Stanford also regularly changes its breakout topics to meet directors’ evolving needs. This June, for instance, Stanford is piloting a session on nonprofits and a ‘freakonomics’ session aimed at giving a ‘down and dirty’ look into some of the pension, healthcare and financial topics about which directors increasingly need to be informed. Stanford is also adding CEO successions to its curriculum.
Holding one major event a year makes sense, given directors’ frenetic schedules, says Siciliano. This year, Stanford will hold its program from June 25 to June 27.
In addition, the university sponsors several shorter, local events for directors throughout the year. For instance, Stanford is hosting a one-day event in conjunction with the SEC in early April in Washington, DC, at which various academics will comment on the new executive compensation rules. Siciliano estimates that another 500 directors participate in Stanford’s half-day, evening or occasional events each year.
Whether it’s a two-day program or a brief seminar, Siciliano circles back to the caliber of presenters and attendees. ‘No matter how a program is constructed, half of the value is who attends – and their contributions,’ he concludes. ‘What pleasantly surprises attendees at Stanford is that to the left and to the right are people they would have paid money to consult with, and they’re happy to chat with them.’
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Tailoring programs to directors’ needs
This spring, UCLA will extend its two-day director education program to four days to give attendees a greater range of choices, according to Prof Al Osborne, senior associate dean at the UCLA Anderson School of Management.
‘We believe that our offering is unique for the flexibility, modularity and range of choices we offer participants,’ explains Osborne. The optional first day of the program is designed with less experienced directors in mind. The core two-day program then focuses on more advanced issues as well as analytically driven topics of management. And on the fourth day, UCLA runs parallel modules for members of the governance, audit, compensation or other board committees.
‘The notion of one size fits all just doesn’t work anymore,’ says Osborne. ‘We can draw and bring to life governance as an area of study for both the less experienced and more experienced director because of our flexible, four-day format.’
UCLA, which has offered director education for twelve years now, regularly modifies its offerings to meet directors’ needs. Osborne emphasizes that there will be more courses on strategy this year, given that directors are thinking about markets in whole new ways.
One thorny issue that UCLA addresses is who should set and monitor the board meeting agenda. ‘We discuss the tenuous relationship between the chairman of the board and the CEO, who sometimes is the same person,’ says Osborne. ‘We want substantive, meaningful conversations that peel back the veneer of congeniality and allow people to be real. And one of the things we do to stay up with the new thinking is to modify our program every few years.’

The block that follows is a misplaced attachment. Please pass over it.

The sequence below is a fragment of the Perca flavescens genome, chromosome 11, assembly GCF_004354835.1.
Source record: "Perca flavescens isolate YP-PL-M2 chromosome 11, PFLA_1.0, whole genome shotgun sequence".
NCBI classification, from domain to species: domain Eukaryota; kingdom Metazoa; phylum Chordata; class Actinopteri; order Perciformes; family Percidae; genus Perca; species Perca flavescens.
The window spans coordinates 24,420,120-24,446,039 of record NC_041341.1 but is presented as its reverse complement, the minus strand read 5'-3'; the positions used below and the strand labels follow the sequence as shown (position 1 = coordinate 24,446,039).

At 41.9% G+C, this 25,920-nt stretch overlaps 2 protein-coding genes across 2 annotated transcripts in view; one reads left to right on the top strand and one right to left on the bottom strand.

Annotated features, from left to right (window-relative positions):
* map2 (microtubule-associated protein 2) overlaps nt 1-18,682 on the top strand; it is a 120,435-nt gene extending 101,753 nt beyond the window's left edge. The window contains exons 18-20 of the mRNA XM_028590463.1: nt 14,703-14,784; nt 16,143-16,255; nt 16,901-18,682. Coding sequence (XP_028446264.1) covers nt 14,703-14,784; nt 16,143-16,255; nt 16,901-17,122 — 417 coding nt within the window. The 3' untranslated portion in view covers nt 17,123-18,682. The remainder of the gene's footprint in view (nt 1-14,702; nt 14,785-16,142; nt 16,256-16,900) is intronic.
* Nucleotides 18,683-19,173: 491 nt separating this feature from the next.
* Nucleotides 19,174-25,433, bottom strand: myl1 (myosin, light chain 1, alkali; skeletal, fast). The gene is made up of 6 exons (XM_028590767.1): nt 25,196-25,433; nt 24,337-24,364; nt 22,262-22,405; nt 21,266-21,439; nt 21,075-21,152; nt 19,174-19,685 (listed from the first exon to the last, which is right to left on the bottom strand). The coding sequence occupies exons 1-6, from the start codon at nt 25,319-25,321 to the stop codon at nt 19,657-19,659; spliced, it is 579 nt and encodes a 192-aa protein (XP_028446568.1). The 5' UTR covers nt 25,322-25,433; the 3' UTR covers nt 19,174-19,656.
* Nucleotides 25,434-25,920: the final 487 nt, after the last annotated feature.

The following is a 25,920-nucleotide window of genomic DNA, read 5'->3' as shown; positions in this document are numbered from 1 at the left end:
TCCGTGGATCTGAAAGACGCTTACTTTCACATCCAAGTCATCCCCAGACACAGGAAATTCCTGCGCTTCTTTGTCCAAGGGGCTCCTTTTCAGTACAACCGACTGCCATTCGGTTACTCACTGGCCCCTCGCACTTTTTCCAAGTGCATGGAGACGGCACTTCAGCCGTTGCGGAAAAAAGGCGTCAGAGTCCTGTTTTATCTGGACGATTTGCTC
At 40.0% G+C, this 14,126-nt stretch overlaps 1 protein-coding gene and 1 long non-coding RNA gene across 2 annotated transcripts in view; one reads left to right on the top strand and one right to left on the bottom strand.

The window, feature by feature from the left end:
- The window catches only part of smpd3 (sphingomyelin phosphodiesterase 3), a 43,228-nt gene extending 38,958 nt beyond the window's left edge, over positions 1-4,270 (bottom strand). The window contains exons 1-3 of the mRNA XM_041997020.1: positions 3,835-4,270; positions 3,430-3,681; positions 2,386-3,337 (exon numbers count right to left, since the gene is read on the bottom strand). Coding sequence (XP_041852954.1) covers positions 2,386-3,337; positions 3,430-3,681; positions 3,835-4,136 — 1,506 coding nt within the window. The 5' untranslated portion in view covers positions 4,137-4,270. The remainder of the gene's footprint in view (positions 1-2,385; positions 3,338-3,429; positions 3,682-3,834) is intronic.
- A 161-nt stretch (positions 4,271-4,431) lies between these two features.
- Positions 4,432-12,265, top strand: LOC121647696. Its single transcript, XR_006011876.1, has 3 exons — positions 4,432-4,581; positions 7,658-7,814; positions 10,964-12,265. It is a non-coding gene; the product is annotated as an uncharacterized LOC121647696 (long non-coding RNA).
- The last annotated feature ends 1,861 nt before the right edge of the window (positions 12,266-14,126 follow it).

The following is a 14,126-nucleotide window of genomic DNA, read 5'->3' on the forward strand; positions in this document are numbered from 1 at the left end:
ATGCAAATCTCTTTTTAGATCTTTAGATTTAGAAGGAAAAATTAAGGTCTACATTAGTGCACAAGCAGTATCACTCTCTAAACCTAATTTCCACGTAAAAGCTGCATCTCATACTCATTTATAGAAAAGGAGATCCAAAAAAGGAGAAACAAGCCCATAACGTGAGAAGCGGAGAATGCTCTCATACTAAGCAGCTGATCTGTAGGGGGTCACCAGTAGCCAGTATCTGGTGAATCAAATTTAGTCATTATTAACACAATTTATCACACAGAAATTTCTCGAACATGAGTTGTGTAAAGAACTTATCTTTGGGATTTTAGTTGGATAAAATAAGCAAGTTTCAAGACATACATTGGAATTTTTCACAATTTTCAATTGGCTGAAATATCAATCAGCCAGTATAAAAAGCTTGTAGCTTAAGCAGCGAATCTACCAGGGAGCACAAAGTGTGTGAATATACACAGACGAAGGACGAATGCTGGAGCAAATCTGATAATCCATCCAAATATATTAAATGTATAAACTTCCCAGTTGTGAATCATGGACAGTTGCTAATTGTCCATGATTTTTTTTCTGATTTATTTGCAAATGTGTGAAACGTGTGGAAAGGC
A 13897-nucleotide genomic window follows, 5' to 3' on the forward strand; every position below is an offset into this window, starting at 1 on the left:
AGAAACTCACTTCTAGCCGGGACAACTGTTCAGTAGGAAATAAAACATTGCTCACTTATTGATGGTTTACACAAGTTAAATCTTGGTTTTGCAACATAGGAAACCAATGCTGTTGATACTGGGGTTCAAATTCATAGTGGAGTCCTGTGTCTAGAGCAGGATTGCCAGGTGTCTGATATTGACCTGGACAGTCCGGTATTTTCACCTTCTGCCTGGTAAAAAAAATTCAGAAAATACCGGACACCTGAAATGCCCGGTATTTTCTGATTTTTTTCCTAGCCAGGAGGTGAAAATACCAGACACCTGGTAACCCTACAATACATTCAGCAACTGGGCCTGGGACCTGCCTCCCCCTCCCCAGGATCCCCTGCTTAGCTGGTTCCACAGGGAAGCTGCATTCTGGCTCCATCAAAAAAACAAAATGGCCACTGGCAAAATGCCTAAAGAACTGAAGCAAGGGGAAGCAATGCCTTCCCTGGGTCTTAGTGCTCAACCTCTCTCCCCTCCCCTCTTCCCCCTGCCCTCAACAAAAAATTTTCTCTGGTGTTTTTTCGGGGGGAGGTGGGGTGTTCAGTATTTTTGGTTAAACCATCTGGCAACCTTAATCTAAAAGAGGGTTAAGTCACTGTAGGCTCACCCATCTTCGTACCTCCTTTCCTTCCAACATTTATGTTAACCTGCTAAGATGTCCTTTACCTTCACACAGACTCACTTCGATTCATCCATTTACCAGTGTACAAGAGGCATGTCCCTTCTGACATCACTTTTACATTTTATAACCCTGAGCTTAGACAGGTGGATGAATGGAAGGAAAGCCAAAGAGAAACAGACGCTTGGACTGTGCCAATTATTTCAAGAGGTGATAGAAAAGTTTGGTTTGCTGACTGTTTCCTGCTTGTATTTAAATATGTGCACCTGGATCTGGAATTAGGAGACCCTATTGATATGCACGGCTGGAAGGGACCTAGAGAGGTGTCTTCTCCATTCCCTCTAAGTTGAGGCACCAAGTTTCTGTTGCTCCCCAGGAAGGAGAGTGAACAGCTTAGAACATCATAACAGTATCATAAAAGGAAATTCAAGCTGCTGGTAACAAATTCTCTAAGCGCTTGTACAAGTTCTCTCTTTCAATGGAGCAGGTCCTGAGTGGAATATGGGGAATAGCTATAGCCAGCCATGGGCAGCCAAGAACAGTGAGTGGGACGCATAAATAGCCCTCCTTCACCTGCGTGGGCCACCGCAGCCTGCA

A rigorous program
Osborne underscores that UCLA offers a rigorous program and assesses participants at the end of the course to ensure that they have gained the maximum benefit possible. ‘People are held accountable for what they have learned with the certification examinations they go through,’ he says.
UCLA’s current 90-minute exam may be the first step toward even more formalized requirements. ‘One day, corporate directors may have to be certified – going beyond current accreditation,’ speculates Osborne. ‘You may need to take a refresher course every few years.’
UCLA’s test doesn’t mean the program discourages socializing – just the opposite. UCLA intentionally keeps its courses small, capping enrollment at 40-50 directors, but on the opening evening of major events, UCLA holds a large reception to which it invites all alumni of the program. Often, 150 directors show up to the event, allowing current enrollees to network with a far wider group of directors than those individuals participating in their structured classes, says Osborne.
Dean Yoost, a director at both Emulex and UnionBanCal, views his time at UCLA as a valuable networking opportunity. ‘Our group had about 50 participants, both board members and CEOs, and I’ve maintained good contact with those individuals,’ he notes. For Yoost, who is based in Irvine, Calif, the fact that UCLA tends to attract other West Coast attendees was a definite plus because it makes it easier to maintain relationships.
‘A director works in a collaborative way with other directors,’ explains Osborne. ‘An educational experience that affords an opportunity for participants to talk to each other is probably going to be the most valuable because of the peer relationships and social networks.’
UCLA’s program is currently held twice a year, with the next session scheduled for May 16-19. But in keeping with its spirit of flexibility, UCLA is considering adding even more sessions down the road. ‘If demand continues, we may well have to go to three times a year,’ concludes Osborne.